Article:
One stellar October day just keeps flowing into the next, prompting me to enthuse, when I called Farmer Jerry yesterday for a story I’m doing about water, “Well, it’s another gorgeous afternoon!”
“Yes, it is,” he said in a chipper voice. “Unless you’re a thirsty plant desperate for water.”
I always appreciate people who can make me laugh and offer a different perspective on things.
Later, returning with a friend from the beach, where the pohaku are donning their autumn coats of limu and the sand is starting to slip away to wherever it spends the winter, I mentioned that I was thinking of attending the Abercrombie-Aiona debate that evening.
“Do you want to go?” I asked.
He gave me an incredulous look. “Are you kidding? What a waste of a beautiful evening.”
We both agreed we already knew how we were going to vote — Abercrombie — although when I expressed surprise that the race is close, wondering if there was a trend toward conservatism in Hawaii, my friend, who is local, explained it this way: “No way. It’s who you gonna vote for, the locals or the haoles?”
Then we got to talking about the Council race.
“No need vote for Derek, because he’s gonna get in no matter what,” my friend said. “And you just watch. Kaipo’s gonna pull it off. He’s got a lot of supporters out there.”
We also agreed that Nadine Nakamura, JoAnn Yukimura, Mel Rapozo and Jay Furfaro are going to make it. So then who best to round out the Council, perhaps by plunking for one candidate? I like KipuKai Kualii, because he’s a caring person who supports progressive issues, has a strong sense of community and knows how to organize and work with a group. My friend is leaning toward Ted Daligdig, saying that earning the rank of colonel shows he’s smart, works hard and knows how to play politics.
Because in the end, we agreed, if a politician can’t build political alliances and work with others to get his or her bills passed, they’re useless, no matter how grand their dreams.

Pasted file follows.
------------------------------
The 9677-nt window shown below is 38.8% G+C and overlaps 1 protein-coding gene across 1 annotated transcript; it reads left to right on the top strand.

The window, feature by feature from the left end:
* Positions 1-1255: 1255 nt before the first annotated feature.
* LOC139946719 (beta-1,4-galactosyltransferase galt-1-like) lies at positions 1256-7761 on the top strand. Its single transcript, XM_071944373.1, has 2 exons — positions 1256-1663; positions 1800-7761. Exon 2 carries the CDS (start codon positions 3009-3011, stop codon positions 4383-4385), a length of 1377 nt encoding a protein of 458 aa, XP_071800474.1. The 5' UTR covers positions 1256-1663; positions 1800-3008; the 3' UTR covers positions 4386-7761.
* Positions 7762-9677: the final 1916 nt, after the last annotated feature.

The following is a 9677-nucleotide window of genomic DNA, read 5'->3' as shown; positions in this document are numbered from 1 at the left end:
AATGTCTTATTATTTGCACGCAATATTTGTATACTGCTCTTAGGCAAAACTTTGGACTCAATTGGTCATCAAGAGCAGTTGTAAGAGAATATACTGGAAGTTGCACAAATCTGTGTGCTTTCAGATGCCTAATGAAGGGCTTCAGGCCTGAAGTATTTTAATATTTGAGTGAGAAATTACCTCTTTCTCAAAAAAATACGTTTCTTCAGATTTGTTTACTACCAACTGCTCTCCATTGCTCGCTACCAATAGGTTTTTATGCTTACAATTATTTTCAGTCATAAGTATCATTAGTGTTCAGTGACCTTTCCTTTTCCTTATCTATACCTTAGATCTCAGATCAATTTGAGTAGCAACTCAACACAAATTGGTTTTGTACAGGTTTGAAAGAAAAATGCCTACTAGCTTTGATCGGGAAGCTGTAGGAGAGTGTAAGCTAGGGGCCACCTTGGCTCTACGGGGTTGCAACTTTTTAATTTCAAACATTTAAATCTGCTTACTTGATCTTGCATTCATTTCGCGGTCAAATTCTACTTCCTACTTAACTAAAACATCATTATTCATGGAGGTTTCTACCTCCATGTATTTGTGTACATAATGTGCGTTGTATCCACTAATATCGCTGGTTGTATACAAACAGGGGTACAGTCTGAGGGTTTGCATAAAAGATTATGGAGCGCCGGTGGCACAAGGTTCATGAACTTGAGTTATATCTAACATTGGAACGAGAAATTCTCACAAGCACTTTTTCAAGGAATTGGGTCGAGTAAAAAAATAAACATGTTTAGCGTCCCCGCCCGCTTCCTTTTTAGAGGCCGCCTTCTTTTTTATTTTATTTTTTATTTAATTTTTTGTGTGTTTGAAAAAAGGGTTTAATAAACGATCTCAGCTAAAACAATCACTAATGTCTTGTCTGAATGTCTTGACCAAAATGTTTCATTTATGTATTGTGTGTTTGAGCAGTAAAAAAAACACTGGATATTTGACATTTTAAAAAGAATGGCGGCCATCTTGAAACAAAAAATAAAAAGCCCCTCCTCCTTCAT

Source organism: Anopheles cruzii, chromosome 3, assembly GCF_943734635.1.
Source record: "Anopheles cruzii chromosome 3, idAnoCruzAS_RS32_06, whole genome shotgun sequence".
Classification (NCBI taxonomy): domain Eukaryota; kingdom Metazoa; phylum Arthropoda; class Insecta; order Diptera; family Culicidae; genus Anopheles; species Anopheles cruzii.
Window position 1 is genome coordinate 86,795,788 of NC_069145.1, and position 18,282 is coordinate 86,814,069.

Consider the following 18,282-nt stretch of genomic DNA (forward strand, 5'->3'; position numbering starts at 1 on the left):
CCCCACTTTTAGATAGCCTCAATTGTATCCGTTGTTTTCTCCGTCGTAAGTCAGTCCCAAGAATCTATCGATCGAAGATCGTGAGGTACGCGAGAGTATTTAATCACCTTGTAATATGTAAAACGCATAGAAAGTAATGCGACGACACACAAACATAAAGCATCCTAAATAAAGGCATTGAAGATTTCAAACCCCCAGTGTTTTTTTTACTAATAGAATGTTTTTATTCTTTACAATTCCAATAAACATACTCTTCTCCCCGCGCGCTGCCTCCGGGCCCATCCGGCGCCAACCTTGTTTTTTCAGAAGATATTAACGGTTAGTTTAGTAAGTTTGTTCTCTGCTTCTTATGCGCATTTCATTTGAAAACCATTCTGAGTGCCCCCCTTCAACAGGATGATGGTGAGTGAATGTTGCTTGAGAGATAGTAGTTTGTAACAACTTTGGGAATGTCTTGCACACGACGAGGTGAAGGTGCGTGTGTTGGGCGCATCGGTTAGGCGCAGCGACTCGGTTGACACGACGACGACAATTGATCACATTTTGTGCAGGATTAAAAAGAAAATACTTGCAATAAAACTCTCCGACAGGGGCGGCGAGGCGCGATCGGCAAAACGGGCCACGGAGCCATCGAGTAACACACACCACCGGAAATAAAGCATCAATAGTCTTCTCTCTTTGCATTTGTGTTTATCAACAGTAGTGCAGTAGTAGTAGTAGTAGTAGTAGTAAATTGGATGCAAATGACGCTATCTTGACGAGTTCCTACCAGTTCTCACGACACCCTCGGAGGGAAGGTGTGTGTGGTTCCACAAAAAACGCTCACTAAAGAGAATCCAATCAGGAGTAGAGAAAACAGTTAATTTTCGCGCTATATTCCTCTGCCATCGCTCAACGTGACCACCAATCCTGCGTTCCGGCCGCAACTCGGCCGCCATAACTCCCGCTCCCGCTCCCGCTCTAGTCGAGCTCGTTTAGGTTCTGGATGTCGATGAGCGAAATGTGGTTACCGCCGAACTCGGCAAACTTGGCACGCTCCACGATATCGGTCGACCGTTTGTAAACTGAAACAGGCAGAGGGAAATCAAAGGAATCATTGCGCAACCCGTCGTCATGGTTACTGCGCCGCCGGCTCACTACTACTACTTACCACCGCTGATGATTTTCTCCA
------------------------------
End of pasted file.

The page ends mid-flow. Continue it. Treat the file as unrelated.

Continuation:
So instead of continuing on the campaign trail to the debate, I took Koko walking through the splendors of the mountain trail, returning by the light of a waxing moon cozying up to Jupiter as the last smoldering remnants of day were devoured by the blackness of night.
And it was confirmed I made the right choice when I read about the rather ho-hum debate this morning on Civil Beat. It offered a succinct rundown, although it seemed the reporter kind of gave the gubernatorial candidates short shrift. Guess we’re all wearying of the rhetoric.
Of note in the LG debate was the inclusion of “fresh topic” in reference to GMOs. Does that mean the subject never came up until the candidates got to Kauai? Anyway, both Schatz and Finnegan took the industry-friendly stance of opposing GMO taro, but supporting genetic modification of other crops.
Not so fresh was The Garden Island’s splashy report today on the $1 judgment in the Brescia vs Kaiulani Edens-Huff case, which I covered a week ago. Unfortunately, Paul Curtis still got it wrong, writing:
Although Brescia redesigned plans for the home to avoid directly disturbing the remains, protesters had camped on the public beach near his property and, in at least one case, were arrested for trespassing on the property where Brescia has been trying to build a home for seven years.
It’s been 10 years, Paul, and there’s no more “trying.” The house is pau already. And not only does Bresica’s house sit right on top of seven burials, a number of iwi were damaged by heavy equipment during an archaeological inventory survey. If that’s not “directly disturbing the remains,” I don’t know what is.